Kristina Beers: Birthdays can be bittersweet

By Kristina Beers

Special to the Pioneer
As I sit and write this, it is the birthday of our oldest son, whom I call my baby. Really, though, that does no good at delineation since I tend to call all of my boys my baby at one point or another. Still, it is a marking point in our life as he leaves the threshold of his teens. I don’t quite know how I feel about that yet.

It is amazing how children grow. Parents are so excited to watch each little person develop in the infant months, morphing from a sleeping bundle to a crooked walker as the first birthday draws near. Then it’s off to the races through 5; followed by the first days of school, classrooms, teachers, etc. It never actually stops, until one day you arrive at the advent of his adult years. I tend to categorize in my own way: Sleep-deprived years, physically exhausted years, and mentally exhausted years.

I am a mom who strongly believes in forming children with a firm foundation in faith, family, and clear boundaries. Mix that belief with a houseful of male children and it seems to me to be all the more important when you are raising men for the world. While we do not have the cattiness and shrill voices of girls, believe you me, boys are every bit as emotional, moody, insecure, and uncertain. Add the fact he is surging testosterone and you have to form these emotions in a masculine fashion — it’s a huge job. One that requires love, discipline, massive amounts of food and lots of spackle along with stain remover.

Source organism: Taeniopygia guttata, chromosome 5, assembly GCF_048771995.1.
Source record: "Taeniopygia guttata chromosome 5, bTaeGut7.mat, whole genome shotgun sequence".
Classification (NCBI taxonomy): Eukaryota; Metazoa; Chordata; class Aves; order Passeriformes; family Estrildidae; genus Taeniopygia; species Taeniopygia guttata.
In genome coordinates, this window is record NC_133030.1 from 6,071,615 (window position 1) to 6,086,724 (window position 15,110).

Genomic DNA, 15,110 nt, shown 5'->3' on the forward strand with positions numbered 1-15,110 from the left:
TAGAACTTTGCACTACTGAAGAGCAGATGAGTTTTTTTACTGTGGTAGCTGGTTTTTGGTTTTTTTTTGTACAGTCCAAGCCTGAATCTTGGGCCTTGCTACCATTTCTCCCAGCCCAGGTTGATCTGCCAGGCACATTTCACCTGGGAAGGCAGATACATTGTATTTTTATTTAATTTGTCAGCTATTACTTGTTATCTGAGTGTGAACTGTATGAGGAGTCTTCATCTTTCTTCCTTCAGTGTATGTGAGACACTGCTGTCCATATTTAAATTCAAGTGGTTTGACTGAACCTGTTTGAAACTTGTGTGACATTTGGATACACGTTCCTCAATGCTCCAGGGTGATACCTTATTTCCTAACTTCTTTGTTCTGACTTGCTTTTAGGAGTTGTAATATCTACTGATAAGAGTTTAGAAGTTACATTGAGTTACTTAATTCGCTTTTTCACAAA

I say I don’t know how I feel about my son turning 20 because I can’t really seem to peg what my emotions are. This appears to be a significant turning point for me as a mom since he is not a ‘fresh adult,’ as one is when one turns 18. He’s had a taste of adulthood under his belt and has created lifelong memories his parents or brothers are not involved in. I remember my twenties; I met their father when I was 20 and married two months into my 22nd year. This double digit that begins with a two is somehow a siren song of separation.

The timing, as the glorious summer rounds the corner into fall, also is poignant as I lean toward a type of summertime sadness. I adore this season and always recoil against the change to fall. Adding a second son moving to Minnesota for college seminary next weekend and No. 3 beginning his senior year of high school, leaves me swallowing all these changes and having a little case of indigestion.

These kids have their own life to live. I’m not a helicopter parent — the lessons he needs to learn are usually ones I can’t save him from. If I did, they wouldn’t be lessons in the first place and would simply be mom taking care of him. The observation deck is a rough place to be, though, and I occasionally want to race down to fix it. Every now and then I do, but mostly I don’t and that’s saying something.

So, if melancholy descends during these transition times, it’s ok because it seems to me it is all a part of a life well-lived. Like the Olympic torch that travels around the world, our burgeoning torch is getting ready to be passed along. Happy Birthday, my love.

Kristina Beers lives in the Remus area with her husband and five sons. She shares her thoughts on parenting teenagers and young adults on the first and third Saturdays of each month.

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